If a group of individuals subject to some rule face an enforcement mechanism that is limited in its capacity, their rates of rule-violation will be interdependent.

Imagine a classroom of well-behaved children. When Johnnie throws a spitball at Suzie, Ms. Jones can give him her full attention, and Johnnie learns (and the others learn vicariously) that he can’t get away with throwing spitballs in Ms. Jones’s class.

Now imagine a classroom full of unruly children. When Johnnie throws a spitball at Suzie, Ms. Jones is too distracted by the need to break up the fight between Dick and Fred to have time to rebuke Johnnie, let alone the six others who are acting out at the same time. Johnnie and the others learn that they can get away with almost anything in Ms. Jones’s class.

Thus both the well-behaved and the ill-behaved classroom are self-sustaining situations. Indeed, they can be two equilibria of the same system: the very same children with the very same teacher may wind up either well-behaved or ill-behaved as the result of random accidents at the beginning of the period. This is an instance of the classic “tipping” model introduced by Thomas Schelling and popularized by Malcolm Gladwell.

In such a situation, the following statements can be rigorously demonstrated using fairly minimal behavioral assumptions, as Beau Kilmer and I show in a paper called “The Dynamics of Deterrence” (published in the *Proceedings of the National Academy of Sciences*, and adapted as Chapter 4 of *When Brute Force Fails*):

- Increasing enforcement capacity can lower not only violation rates but the volume of punishment actually administered.
- A temporary increment to enforcement capacity can have a lasting impact on violation rates if it succeeds in “tipping” the system from its high-violation to its low-violation equilibrium.
- Even if increased enforcement capacity cannot be obtained, the same effect can be created by “dynamic concentration”: focusing enforcement effort on a subset of offenders until their behavior comes under control, and then using the enforcement capacity freed up by reduced violation rates among that initial focus group to expand the size of the group.

The logic of these claims can be illustrated in a simple two-person game. Let Al and Bob by rational, risk-neutral actors, both be subject to some rule, and let the cost of complying with the rule be $10 while the penalty for non-compliance is $15. Assume that Al and Bob are not conscientious about the rule: each treats a penalty dollar and a compliance-cost dollar as of equal value.

Let Al have the first move: he either complies or violates, and then Bob chooses whether to comply or violate.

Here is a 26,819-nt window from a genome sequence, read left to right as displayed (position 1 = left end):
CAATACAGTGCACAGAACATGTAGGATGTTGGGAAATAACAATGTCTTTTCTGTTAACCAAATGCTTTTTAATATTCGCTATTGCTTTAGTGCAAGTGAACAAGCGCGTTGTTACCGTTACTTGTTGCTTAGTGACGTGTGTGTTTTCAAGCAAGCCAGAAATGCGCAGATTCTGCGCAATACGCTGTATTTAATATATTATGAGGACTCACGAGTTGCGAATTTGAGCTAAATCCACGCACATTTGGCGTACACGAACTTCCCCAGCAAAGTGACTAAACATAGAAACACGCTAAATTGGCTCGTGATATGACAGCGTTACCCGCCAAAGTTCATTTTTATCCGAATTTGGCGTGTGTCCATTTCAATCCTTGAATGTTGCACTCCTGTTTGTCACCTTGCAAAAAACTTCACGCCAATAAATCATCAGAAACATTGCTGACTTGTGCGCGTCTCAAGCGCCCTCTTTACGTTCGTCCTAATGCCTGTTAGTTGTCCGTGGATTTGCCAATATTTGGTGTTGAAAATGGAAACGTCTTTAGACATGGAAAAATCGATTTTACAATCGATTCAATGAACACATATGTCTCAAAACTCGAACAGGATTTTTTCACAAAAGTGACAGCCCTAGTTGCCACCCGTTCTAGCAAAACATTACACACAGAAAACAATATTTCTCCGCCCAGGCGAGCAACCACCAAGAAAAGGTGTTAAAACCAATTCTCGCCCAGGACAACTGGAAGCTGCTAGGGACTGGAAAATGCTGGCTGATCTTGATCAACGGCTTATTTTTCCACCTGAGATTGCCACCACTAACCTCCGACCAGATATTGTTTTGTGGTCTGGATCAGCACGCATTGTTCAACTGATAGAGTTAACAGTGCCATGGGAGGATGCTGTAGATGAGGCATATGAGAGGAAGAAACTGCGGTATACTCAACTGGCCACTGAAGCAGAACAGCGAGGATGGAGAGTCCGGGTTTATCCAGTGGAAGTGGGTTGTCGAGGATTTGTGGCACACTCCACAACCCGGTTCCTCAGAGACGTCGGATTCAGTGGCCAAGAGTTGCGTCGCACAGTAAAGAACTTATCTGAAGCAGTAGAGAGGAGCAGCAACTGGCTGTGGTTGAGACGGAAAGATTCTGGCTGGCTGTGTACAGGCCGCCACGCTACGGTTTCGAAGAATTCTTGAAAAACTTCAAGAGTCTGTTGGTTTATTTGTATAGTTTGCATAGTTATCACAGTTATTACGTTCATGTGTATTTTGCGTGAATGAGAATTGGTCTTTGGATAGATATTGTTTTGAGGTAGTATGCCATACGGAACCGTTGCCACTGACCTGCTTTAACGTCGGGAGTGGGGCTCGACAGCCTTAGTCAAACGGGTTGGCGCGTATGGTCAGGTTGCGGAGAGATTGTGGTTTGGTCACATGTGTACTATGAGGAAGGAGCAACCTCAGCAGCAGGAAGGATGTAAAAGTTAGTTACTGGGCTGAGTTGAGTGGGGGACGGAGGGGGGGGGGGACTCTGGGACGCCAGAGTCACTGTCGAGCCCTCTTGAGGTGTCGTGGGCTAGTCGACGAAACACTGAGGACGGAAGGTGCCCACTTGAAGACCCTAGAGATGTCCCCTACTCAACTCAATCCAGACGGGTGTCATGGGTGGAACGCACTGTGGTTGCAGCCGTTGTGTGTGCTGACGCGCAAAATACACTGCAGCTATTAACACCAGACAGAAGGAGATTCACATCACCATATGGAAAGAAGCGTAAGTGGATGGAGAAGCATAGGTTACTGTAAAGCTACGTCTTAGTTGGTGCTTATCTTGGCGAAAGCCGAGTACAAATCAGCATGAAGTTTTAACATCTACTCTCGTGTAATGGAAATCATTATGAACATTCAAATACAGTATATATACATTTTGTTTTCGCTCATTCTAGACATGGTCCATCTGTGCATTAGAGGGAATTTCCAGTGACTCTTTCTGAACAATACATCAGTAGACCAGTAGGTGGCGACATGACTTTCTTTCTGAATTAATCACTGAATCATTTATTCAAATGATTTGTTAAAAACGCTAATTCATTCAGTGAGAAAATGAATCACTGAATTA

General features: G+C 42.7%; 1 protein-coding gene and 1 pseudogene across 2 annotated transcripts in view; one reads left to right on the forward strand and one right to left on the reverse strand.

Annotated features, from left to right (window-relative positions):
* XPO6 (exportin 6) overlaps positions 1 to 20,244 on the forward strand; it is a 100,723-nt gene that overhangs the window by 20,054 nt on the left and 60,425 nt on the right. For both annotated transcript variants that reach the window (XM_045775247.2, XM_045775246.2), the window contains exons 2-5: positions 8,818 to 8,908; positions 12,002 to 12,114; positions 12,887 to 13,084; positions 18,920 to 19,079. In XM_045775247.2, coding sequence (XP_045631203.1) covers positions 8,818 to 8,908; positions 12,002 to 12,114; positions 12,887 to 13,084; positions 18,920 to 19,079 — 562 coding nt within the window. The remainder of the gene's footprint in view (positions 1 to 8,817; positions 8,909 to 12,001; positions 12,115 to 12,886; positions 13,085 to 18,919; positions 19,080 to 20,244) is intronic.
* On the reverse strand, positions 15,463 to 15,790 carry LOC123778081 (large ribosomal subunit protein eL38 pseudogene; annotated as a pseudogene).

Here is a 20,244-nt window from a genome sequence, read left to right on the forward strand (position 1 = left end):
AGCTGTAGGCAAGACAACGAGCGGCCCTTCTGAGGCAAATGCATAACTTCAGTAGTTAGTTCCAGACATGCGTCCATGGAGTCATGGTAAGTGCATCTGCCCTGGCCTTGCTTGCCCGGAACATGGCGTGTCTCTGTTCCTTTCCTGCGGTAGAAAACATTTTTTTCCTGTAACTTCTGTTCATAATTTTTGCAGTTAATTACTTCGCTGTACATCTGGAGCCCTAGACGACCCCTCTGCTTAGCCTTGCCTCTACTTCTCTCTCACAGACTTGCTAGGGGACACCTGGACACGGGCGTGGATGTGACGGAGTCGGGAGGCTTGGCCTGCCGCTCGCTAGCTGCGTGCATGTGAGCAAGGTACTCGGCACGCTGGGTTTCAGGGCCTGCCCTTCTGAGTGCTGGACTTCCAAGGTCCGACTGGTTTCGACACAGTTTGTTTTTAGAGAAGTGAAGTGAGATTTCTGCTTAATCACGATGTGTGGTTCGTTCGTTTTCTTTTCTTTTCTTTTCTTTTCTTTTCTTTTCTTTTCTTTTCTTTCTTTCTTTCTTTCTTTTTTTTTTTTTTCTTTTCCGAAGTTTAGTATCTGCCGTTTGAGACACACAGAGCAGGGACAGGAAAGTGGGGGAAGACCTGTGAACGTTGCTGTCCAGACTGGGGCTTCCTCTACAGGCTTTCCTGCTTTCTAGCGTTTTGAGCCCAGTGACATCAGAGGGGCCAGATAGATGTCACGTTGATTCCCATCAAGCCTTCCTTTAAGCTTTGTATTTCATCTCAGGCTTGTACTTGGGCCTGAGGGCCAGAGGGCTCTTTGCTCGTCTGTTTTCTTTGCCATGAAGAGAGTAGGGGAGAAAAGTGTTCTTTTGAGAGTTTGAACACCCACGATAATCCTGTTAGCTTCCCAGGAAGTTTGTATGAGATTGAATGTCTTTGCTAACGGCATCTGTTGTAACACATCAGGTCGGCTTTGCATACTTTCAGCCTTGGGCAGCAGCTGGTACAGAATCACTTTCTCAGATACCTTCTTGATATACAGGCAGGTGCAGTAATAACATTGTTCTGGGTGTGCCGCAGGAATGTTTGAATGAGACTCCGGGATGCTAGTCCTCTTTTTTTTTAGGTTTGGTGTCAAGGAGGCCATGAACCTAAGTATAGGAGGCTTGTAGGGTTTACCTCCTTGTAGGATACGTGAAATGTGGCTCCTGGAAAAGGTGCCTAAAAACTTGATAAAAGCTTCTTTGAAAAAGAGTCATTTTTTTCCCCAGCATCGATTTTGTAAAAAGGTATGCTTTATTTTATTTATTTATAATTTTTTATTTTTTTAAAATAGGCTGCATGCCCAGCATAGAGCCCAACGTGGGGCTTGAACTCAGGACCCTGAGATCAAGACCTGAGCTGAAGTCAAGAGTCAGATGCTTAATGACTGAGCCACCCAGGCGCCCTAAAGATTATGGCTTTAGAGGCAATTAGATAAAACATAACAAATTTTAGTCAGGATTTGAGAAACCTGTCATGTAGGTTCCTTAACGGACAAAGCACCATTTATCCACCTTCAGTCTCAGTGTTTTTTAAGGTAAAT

Assume that the enforcement system is constrained to be able to punish only one violation each round. Thus if Al alone violates, he is punished with certainty; if Bob alone violates, Bob is punished with certainty. But if both violate, each is punished with probability ½.

What should Al do? If he complies, he pays $10. If he violates, he pays $15 with certaintyif Bob complies, but pays $15 with probability ½ if Bob also violates. Since Al is risk-neutral, he values that ½ chance of a $15 penalty at $7.50. So Al wants to do whatever Bob does: he would prefer to violate, if Bob also violates, but would prefer to comply, if he thinks Bob will comply.

Under the standard “common knowledge” assumptions of game theory, Al can predict Bob’s behavior by assuming that Bob will act rationally. If Al violates, then Bob’s choice is between violating also, paying an expected cost of $7.50, or complying, paying a cost of $10. Thus Bob ought rationally to violate in that situation, and Al can be confident that he will do so.

Since Al prefers to violate if Bob violates also, and since Al knows that Bob will violate if Al violates, Al will indeed violate, as will Bob. Thus the score for each round is: violations 2, sanctions 1.

If the sanctions capacity constraint is relaxed so that two punishments per round can be given, then both Al and Bob know that violation will lead to certain punishment. Therefore, they both comply, and neither is punished: violations 0, sanctions 0. This illustrates the claim that greater sanctions capacity can lead not just to lower violation rates but to less actual punishment: a convincing threat never has to be carried out.

But – and this is the key point – it is not necessary to relax the constraint. A strategic enforcement authority can bring both Al and Bob in to compliance by establishing a priority order for punishment.

Say the enforcer announces that, if both Al and Bob violate, it is Al who will be punished. In that case, Al will certainly comply. But once Al has complied, Bob will also face certain punishment if he violates, so Bob will comply as well. Violations 0, sanctions zero. (The same is true if Bob is given priority; Al knows that Bob will comply, and therefore that if Al violates he will be punished.)

And the system can be extended to Charlie and Dan and Edgar: in theory to countably many potential violators. If no one wants to be the first violator, then no one will violate at all.

That, in a nutshell, is the key to having less crime and less punishment. The trick is making it work in practice. The HOPE probation-enforcement experience and the High Point low-arrest drug crackdown illustrate the feasibility of building actual enforcement programs on this basic principle.

*[graf staring “What should Al do?” edited to fix error]*